Snapshot – Nostalgia can have many forms for many people. Like music lovers hum the songs grew up with and like movie buffs recollect every scene of their favourite movies from the yesteryears, hearts of car lovers skip a beat when they spot a lovingly restored classic car that was the rage of the seasons in their growing up years. CarToq turns time back and takes a look at 7 classic cars that enthusiasts would want back on roads today.
Old shape Maruti 800
The Maruti 800 that made its debut in India during 1984 is a legend, for the car put India on wheels with its reliability, affordability and fuel efficiency, at odds with its peers such as the Hindustan Ambassador and Premier Padmini. Styled similar to the Volkswagen Golf MK I, the old shape Maruti 800 continues to command a steady fan following to this day. The few remaining examples of the car are either restored to their original forms or hot rodded with a more powerful engine and associated performance improvements. If Maruti Suzuki gets around to do a rerun of a classic, the Maruti 800 with the old shape albeit with more performance and modern conveniences on tap would be high on the automaker’s list.
Image courtesy BestSellingCarsBlog
Like the Maruti 800, the Fiat 1100 continues to have a steady fan following in India. The car’s commercial success came with the 1100D model, rebadged the Premier Padmini. However, the curvier shape and compact dimensions of the Fiat 1100 is what moves the cheese of car enthusiasts. A species in terminal decline, limited number of Fiat 1100s exist in India, and impeccably maintained versions are harder to come by. While hatchbacks such as the Mini Cooper and the Fiat 500 have made been resurrected as modern day classics, when compact sedans do see a similar resurrection, the Fiat 1100 is one car that we’d see roll out on Indian roads.
Mercedes Benz W124
The Mercedes Benz W124, the original symbol of wealth and prestige in a post liberalized India, arrived here in 1995, a year after Mercedes Benz tied up with TELCO – Tata Motors as it was known back then – to set shop at Chikhli, off Pune. The W124 launches in 1995 was first introduced worldwide in 1986. An outdated model when it arrived into India, the car was still a force to reckon with given its tank like build and reputation for reliability. The W124 was perhaps the first real sample of German luxury in post liberalized India, what with real wood on the dashboard and real leather on the seats. The sedan continues to inspire a dedicated bunch of enthusiasts in India. Spares for this car continue to be available in markets abroad.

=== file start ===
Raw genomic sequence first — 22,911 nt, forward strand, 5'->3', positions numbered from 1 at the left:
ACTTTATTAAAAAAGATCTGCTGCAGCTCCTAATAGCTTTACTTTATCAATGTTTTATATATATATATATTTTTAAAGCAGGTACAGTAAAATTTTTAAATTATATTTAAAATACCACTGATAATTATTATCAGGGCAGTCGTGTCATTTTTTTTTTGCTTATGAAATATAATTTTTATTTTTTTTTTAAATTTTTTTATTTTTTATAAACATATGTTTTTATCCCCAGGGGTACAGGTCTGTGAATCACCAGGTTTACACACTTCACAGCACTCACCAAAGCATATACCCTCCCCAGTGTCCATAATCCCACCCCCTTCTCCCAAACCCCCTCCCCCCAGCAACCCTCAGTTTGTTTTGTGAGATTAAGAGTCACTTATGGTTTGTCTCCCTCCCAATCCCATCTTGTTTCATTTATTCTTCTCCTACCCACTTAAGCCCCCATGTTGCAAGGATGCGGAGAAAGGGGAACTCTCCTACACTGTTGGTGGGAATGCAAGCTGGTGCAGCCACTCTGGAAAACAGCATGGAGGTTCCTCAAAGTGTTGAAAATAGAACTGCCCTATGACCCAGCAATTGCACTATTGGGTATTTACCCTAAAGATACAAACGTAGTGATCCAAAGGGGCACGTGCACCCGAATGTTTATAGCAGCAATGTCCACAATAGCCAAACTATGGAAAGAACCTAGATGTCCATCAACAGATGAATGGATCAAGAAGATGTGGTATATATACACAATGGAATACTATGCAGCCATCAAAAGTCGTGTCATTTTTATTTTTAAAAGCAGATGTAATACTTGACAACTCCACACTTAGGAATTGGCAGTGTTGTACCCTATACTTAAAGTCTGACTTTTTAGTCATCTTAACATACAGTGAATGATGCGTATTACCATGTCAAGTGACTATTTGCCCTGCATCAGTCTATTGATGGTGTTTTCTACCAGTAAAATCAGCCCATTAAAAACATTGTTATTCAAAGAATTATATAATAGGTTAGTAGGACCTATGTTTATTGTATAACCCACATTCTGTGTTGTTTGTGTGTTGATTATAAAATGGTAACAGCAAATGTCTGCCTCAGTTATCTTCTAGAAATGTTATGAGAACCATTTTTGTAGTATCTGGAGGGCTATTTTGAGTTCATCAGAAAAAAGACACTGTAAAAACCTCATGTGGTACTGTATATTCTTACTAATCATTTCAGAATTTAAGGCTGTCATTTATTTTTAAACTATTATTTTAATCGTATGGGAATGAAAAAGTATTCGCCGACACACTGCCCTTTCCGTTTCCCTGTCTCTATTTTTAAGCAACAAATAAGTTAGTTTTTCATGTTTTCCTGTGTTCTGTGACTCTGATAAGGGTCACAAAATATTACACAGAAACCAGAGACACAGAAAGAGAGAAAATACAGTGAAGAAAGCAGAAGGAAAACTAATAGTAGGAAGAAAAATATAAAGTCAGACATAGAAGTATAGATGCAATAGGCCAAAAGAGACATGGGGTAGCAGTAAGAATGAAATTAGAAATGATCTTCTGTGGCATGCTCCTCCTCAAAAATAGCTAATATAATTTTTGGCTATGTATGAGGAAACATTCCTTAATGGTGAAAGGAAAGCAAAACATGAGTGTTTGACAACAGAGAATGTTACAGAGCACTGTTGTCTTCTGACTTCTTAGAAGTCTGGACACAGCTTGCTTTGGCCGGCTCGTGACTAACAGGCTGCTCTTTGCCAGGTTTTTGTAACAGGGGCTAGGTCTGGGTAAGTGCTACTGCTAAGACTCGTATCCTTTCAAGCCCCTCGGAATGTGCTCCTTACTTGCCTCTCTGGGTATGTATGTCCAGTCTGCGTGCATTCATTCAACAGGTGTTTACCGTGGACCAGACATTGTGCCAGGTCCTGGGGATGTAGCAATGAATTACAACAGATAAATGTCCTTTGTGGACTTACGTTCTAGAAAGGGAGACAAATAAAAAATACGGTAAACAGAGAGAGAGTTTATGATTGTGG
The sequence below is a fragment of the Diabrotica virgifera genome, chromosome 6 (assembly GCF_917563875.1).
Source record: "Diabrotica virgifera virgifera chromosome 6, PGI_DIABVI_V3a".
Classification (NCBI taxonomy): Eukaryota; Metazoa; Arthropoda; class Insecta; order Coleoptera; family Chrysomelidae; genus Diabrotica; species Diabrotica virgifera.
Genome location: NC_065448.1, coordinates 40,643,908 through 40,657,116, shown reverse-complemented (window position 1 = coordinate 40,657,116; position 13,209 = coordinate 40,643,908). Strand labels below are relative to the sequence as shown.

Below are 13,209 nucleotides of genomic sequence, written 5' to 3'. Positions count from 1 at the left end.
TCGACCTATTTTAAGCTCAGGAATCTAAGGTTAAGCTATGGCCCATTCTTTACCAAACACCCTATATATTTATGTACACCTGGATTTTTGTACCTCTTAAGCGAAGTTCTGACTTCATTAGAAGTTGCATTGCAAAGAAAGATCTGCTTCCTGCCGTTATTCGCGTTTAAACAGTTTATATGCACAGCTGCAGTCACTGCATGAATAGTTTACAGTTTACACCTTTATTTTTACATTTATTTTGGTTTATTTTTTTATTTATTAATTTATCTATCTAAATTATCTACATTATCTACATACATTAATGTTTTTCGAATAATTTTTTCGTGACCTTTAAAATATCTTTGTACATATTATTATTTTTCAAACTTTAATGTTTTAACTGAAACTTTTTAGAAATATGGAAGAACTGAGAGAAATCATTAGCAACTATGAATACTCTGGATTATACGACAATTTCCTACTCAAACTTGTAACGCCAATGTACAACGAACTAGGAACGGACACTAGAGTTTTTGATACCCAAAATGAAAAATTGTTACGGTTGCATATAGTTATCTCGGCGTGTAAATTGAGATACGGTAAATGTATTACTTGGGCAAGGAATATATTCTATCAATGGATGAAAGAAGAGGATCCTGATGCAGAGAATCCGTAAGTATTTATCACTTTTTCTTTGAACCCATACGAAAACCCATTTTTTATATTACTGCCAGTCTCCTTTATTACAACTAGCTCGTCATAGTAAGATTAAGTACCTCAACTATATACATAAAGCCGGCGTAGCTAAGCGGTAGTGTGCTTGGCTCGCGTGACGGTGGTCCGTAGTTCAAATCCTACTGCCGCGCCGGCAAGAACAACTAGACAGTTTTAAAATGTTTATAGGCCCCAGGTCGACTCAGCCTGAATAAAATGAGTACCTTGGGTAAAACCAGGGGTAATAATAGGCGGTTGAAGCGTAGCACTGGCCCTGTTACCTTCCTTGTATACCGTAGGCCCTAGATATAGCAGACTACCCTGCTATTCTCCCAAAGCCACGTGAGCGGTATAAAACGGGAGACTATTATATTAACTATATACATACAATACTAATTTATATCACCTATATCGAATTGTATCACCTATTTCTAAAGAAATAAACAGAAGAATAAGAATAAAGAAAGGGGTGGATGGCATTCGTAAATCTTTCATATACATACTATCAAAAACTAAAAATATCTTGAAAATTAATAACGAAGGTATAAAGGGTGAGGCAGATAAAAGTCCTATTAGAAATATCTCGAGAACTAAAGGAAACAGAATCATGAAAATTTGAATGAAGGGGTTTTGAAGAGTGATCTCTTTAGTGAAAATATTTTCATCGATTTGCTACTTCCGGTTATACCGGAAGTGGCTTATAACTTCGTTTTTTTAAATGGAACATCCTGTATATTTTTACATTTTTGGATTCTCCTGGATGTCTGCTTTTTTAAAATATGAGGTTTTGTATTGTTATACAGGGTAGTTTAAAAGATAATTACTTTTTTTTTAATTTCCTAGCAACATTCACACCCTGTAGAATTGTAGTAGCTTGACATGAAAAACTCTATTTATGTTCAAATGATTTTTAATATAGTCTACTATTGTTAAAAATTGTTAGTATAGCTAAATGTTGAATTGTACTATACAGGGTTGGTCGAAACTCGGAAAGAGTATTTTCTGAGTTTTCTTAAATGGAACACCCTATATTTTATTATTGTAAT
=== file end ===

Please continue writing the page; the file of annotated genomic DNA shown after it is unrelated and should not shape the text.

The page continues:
The Tata Sierra is a cult car no less. This SUVs three door design made it an instant favourite among the younger lot. First available with an anemic 2 liter-68 Bhp diesel engine that was later turbo’d and intercooled for a more respectable 90 Bhp output, the Sierra is one car many enthusiasts would like to be dug out and reintroduced. With rumours circulating about Tata Motors readying up a go-anywhere Mahindra Thar rival based on the Tata Sumo platform, it wouldn’t be a bad idea to give the Sierra nameplate a rerun, would it?
The Vauxhall Victor became the Hindustan Contessa in India, a car built at the then-new Tiruvallur, Chennai, factory of Hindustan Motors. The Contessa was a cut above the Ambassador when it came to features and creature comforts. The fastback styling meant that the Contessa is the closest India came to a Ford Mustang or a Chevrolet Camaro. The Contessa is now a classic, with many enthusiasts restoring the car to its pristine glory. A modern day interpretation of the Hindustan Contessa, a-la-Chevrolet Camaro would be very interesting, but then again, our hopes are low given Hindustan Motors’ glacial decision making.
3rd Generation Honda City VTEC (OHC)
Amongst all the cars listed here, the old Honda City (OHC), along with the 1st gen Skoda Octavia, is still a regular sight on Indian roads. The VTEC models continue to be in high demand by car enthusiasts, many of whom modify the City VTEC with performance hop up kits. A driver’s car, the Honda City VTEC has lost its edge in successive editions, which are too neutered to get car enthusiasts excited. The 3rd generation City VTEC, in its heyday in India, was the fastest accelerating car under 10 lakh rupees and when the VTEC sang, it was absolute symphony to the enthusiast’s ears.
Image courtesy Team-BHP
1st gen Skoda Octavia Diesel
The first Skoda in India is still regarded the best by many here. The 1st generation Skoda Octavia Diesel is known for its tank like build, sure footed handling and terrific fuel efficiency. Armed with a 1.9 liter Pumpe Duse turbo diesel engine, the 1st gen Octavia has minimal electronics and consequently is easier and less expensive to maintain. Many 1st gen Octavias continue to operate on Indian roads and this is one timeless car whose design looks as tight as it did on the first day it was launched.